Are You Interested, or Are You Committed?

Being Interested isn't enough. Get committed instead

I was interested in getting fit but never committed.

I've watched many motivational fitness videos, tried out multiple workout programs, and experimented with different diet styles and plans.

However, my results are far from being good—or better put, consistent. I was at 15% body fat at my best shape, only to see it climbing back to 24% in less than a year. The pattern goes on for many years while I explore and learn more about health and fitness in general.

It took me more than a decade to get committed and start making little but consistent progress.

When you're interested

Being interested is fine. Having multiple channels to get curious and express creativity is essential to us.

But being interested isn't enough.

When we're interested, we feel motivated and pumped up to do what needs to get done but only for a while. Once the hype wears off, we fall back to our old identities and habits.

When we're interested, we do what is convenient and make us feel good. When things get hard and uncomfortable, we find excuses and hop on the next shiny object—then, the next one.

When we're interested, our eyes are locked on the prizes. So much so that we ignore the path.

By being interested, our attention and focus move outside-in.

  • We see the Wall Street guys owning nice cars, so we go after a similar career.
  • We see a ripped guy getting the attention we want, so we hit the gym and eat chicken breast and broccoli every day.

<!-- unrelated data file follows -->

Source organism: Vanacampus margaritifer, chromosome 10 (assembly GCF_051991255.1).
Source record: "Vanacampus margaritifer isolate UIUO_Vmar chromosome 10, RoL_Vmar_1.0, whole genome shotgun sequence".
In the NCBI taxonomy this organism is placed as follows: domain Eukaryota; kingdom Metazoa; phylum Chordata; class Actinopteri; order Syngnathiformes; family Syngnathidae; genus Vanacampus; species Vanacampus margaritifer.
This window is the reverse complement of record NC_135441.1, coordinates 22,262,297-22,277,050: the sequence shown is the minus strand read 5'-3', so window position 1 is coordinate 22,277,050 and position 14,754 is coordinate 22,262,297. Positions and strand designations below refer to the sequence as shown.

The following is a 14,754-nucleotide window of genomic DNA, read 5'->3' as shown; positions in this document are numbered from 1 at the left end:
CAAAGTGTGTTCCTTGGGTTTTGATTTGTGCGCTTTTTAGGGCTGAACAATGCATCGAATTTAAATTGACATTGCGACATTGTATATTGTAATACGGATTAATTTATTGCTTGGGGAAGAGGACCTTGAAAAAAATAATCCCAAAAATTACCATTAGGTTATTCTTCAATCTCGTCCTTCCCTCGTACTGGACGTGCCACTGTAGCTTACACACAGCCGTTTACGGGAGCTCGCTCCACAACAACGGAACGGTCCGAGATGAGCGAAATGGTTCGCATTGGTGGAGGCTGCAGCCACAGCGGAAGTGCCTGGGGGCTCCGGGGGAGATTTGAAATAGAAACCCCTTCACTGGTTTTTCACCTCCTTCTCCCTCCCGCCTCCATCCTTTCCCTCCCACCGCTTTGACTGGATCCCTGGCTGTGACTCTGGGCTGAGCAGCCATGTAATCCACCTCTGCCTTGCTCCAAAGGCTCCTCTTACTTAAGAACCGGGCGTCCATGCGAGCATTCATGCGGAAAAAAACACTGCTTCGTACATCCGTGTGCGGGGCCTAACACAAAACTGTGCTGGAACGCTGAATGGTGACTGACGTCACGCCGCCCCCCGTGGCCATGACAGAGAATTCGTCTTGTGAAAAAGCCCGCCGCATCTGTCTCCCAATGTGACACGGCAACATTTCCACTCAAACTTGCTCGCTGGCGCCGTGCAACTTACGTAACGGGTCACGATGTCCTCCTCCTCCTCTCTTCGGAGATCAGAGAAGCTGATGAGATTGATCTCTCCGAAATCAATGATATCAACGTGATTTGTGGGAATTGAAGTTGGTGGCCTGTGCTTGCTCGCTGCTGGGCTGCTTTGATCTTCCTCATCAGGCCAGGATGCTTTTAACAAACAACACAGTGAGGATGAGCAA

• We see creators living the dream life, so we start a YouTube channel.
Outside-in focus of being interested

Often, the things that pull us towards are very different from those that help us get there. We're interested in the outcome, not the process.

When you're committed

Instead of being interested, be committed.

When you're committed, your productivity doesn't depend on extrinsic motivators. Instead of hyping things up, you take baby steps and make consistent progress.

When you're committed, you do whatever it takes to move forward. You become anti-fragile by being resourceful. You explore and experiment with multiple potential paths by thinking like a scientist.

When you're committed, you aren't just looking at the prizes. Instead, you figured out the price and are ready to pay it.

When you're committed, your attention and focus move inside-out.

  • You have a purpose of serving people in need, so you become a healthcare professional.
  • You know you're a healthy and fit person, and working out and having a balanced diet are parts of you and your lifestyle.
  • You're a creator; writing or filming is the work you do—even when it sucks.
Inside-out focus on being committed

By focusing inside out, you adopt a long-term view over the things that matter to you. You know it takes time to get what you want and focus on making small progress from moment to moment.

Time might even becomes irrelevant when being who you are is all that matters.

How to get committed

Being committed is all about moving your focus from outside-in to inside-out.

  1. Decide who you want to be.
  2. Figure out what this person does.
  3. Allocate your time, energy, and attention to the work.

Interestingly, no one ever jumps from nowhere to commit to something right away. Think about something you're committed to; it's likely what interests you at first. To be committed, you need to be interested first. Then, figure out what's truly important to you.

Ultimately, we want to get interested in many things and commit to a few that matter most.

Footnotes

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